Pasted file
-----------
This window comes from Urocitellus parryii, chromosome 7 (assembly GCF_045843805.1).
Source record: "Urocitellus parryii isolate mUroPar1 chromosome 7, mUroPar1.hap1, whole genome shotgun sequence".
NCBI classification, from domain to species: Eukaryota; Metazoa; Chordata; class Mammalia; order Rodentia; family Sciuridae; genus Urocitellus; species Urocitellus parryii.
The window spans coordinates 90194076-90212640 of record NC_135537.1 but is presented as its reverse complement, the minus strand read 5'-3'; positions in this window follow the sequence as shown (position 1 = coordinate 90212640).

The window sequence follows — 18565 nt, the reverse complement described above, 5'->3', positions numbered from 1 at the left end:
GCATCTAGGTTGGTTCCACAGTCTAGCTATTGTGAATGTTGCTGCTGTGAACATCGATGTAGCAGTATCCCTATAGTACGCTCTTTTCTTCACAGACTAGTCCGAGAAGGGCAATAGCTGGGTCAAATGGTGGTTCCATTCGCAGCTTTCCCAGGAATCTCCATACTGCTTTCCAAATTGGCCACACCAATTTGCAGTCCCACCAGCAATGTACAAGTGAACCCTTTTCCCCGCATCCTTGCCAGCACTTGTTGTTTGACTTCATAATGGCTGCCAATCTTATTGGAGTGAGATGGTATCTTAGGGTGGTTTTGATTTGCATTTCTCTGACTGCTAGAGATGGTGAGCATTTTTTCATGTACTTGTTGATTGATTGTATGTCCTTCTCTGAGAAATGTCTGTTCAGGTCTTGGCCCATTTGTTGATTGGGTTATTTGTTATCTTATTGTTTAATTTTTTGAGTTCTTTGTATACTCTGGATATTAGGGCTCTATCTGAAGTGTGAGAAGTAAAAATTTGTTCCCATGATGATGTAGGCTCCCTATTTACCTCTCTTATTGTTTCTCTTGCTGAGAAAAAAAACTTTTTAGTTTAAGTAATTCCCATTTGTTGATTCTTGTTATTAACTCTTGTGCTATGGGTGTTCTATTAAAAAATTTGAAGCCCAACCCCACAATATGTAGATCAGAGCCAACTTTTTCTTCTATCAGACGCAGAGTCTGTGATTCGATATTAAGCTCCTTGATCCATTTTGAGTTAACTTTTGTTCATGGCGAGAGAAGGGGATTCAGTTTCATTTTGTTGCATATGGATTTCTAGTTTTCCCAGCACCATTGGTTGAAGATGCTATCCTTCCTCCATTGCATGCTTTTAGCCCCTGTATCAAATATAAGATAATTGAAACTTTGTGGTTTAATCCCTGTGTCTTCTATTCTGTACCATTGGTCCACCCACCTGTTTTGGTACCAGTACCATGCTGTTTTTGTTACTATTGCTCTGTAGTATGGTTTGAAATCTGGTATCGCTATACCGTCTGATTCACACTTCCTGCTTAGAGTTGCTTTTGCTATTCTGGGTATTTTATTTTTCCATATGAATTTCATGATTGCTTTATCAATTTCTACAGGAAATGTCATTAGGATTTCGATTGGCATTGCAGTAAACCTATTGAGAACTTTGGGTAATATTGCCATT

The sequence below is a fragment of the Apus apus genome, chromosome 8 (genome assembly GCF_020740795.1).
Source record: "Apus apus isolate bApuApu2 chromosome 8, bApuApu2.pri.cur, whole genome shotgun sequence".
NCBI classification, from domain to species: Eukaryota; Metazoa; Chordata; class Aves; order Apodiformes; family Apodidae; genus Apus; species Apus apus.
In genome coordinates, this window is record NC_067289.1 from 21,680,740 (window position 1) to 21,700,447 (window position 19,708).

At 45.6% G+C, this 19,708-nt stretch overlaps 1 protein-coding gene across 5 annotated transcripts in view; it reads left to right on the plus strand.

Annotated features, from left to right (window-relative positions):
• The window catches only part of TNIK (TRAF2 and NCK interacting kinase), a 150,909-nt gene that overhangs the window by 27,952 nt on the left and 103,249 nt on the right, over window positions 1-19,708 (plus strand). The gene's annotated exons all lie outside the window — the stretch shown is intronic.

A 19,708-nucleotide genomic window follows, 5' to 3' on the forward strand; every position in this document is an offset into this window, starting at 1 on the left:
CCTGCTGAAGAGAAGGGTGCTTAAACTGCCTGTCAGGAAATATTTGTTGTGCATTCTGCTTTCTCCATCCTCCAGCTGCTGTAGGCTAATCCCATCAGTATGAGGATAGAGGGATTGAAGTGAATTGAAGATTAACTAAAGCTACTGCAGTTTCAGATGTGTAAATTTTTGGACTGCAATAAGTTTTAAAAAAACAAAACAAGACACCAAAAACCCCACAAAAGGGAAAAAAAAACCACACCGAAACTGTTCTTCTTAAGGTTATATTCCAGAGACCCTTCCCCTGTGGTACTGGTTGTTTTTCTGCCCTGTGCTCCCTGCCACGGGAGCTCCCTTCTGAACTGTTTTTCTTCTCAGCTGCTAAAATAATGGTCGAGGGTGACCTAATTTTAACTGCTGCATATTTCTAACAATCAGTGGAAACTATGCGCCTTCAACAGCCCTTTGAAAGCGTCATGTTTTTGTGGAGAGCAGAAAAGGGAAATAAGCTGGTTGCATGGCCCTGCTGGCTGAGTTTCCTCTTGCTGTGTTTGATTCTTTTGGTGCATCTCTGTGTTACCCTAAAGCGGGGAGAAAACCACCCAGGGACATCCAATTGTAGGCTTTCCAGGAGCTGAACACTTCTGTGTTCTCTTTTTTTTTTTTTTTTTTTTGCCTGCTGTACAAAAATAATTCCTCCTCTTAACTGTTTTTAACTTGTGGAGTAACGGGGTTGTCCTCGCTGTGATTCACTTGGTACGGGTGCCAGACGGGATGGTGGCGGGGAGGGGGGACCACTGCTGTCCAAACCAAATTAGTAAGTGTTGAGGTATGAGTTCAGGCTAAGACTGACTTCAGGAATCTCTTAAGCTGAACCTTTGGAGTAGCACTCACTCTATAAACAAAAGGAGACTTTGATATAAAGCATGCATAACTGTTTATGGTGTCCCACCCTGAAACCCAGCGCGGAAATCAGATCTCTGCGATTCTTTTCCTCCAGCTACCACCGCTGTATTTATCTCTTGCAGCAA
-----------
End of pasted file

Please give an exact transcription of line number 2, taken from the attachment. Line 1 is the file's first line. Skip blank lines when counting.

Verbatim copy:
Source record: "Urocitellus parryii isolate mUroPar1 chromosome 7, mUroPar1.hap1, whole genome shotgun sequence".